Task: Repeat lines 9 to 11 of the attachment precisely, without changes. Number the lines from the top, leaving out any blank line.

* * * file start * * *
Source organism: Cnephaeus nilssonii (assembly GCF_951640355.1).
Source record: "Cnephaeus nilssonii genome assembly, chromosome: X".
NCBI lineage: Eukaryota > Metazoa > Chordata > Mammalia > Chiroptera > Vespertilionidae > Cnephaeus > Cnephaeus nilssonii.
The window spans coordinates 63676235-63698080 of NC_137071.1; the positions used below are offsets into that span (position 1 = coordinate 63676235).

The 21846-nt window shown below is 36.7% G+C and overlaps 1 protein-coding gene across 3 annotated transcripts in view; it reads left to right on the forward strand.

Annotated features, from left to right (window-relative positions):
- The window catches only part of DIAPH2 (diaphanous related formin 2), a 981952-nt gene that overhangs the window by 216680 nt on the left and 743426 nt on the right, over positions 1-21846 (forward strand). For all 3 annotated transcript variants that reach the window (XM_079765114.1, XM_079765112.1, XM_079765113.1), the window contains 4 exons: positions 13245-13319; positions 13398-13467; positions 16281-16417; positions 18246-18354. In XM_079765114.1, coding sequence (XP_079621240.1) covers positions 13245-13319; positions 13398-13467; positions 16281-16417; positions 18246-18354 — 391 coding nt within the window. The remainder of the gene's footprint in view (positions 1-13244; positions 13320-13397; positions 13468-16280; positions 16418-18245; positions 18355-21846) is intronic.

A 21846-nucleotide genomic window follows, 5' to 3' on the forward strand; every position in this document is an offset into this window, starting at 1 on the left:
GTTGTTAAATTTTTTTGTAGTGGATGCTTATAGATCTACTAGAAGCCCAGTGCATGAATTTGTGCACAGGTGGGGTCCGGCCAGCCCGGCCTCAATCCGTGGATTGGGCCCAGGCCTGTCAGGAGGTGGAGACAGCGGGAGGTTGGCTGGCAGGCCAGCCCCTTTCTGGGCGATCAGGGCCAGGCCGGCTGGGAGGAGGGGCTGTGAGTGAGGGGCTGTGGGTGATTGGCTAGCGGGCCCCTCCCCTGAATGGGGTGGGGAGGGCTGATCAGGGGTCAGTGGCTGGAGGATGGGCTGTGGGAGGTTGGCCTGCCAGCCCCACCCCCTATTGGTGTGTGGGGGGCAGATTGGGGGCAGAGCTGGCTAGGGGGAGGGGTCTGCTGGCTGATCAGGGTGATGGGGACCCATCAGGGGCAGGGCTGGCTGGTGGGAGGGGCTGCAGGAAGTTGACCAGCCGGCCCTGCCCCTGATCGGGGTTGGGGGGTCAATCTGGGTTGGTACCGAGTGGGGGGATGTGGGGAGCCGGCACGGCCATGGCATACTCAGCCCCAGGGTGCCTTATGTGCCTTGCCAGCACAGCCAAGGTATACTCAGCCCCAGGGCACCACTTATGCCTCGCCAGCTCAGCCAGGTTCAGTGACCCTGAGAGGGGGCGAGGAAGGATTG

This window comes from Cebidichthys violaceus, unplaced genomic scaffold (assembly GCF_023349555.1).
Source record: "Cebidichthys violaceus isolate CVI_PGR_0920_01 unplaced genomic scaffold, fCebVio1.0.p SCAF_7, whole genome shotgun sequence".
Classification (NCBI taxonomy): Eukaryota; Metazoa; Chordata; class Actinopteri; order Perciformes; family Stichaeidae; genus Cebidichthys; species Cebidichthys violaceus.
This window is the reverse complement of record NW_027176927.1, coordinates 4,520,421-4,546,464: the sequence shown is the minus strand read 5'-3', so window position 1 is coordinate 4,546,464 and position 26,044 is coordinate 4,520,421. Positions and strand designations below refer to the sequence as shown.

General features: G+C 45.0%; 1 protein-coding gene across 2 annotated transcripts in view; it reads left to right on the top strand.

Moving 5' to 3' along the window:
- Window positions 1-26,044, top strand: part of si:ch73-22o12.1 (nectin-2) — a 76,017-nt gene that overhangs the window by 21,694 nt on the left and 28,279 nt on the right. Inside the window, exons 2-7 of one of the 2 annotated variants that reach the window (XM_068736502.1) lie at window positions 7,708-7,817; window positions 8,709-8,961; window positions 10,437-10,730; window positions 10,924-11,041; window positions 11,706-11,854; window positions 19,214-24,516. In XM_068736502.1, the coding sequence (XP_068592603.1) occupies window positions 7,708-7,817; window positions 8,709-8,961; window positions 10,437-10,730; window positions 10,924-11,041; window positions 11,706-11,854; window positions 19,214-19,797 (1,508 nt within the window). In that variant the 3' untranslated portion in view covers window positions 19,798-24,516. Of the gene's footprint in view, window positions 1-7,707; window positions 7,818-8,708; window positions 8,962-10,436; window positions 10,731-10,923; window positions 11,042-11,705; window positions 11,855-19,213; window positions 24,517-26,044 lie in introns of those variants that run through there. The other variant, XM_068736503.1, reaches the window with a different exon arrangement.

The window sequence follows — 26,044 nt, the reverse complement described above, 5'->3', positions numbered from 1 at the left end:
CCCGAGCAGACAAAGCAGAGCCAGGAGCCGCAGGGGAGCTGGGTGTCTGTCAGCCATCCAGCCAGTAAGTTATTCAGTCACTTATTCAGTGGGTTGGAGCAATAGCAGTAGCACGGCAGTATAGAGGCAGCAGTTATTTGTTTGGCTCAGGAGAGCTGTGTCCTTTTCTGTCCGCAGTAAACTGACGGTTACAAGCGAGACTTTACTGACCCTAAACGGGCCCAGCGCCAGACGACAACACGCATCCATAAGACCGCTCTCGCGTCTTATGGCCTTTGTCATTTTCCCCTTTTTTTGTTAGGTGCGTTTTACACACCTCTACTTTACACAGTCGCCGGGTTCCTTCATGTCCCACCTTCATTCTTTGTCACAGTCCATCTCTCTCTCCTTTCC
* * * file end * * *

GTTGTTAAATTTTTTTGTAGTGGATGCTTATAGATCTACTAGAAGCCCAGTGCATGAATTTGTGCACAGGTGGGGTCCGGCCAGCCCGGCCTCAATCCGTGGATTGGGCCCAGGCCTGTCAGGAGGTGGAGACAGCGGGAGGTTGGCTGGCAGGCCAGCCCCTTTCTGGGCGATCAGGGCCAGGCCGGCTGGGAGGAGGGGCTGTGAGTGAGGGGCTGTGGGTGATTGGCTAGCGGGCCCCTCCCCTGAATGGGGTGGGGAGGGCTGATCAGGGGTCAGTGGCTGGAGGATGGGCTGTGGGAGGTTGGCCTGCCAGCCCCACCCCCTATTGGTGTGTGGGGGGCAGATTGGGGGCAGAGCTGGCTAGGGGGAGGGGTCTGCTGGCTGATCAGGGTGATGGGGACCCATCAGGGGCAGGGCTGGCTGGTGGGAGGGGCTGCAGGAAGTTGACCAGCCGGCCCTGCCCCTGATCGGGGTTGGGGGGTCAATCTGGGTTGGTACCGAGTGGGGGGATGTGGGGAGCCGGCACGGCCATGGCATACTCAGCCCCAGGGTGCCTTATGTGCCTTGCCAGCACAGCCAAGGTATACTCAGCCCCAGGGCACCACTTATGCCTCGCCAGCTCAGCCAGGTTCAGTGACCCTGAGAGGGGGCGAGGAAGGATTG

This window comes from Cebidichthys violaceus, unplaced genomic scaffold (assembly GCF_023349555.1).
Source record: "Cebidichthys violaceus isolate CVI_PGR_0920_01 unplaced genomic scaffold, fCebVio1.0.p SCAF_7, whole genome shotgun sequence".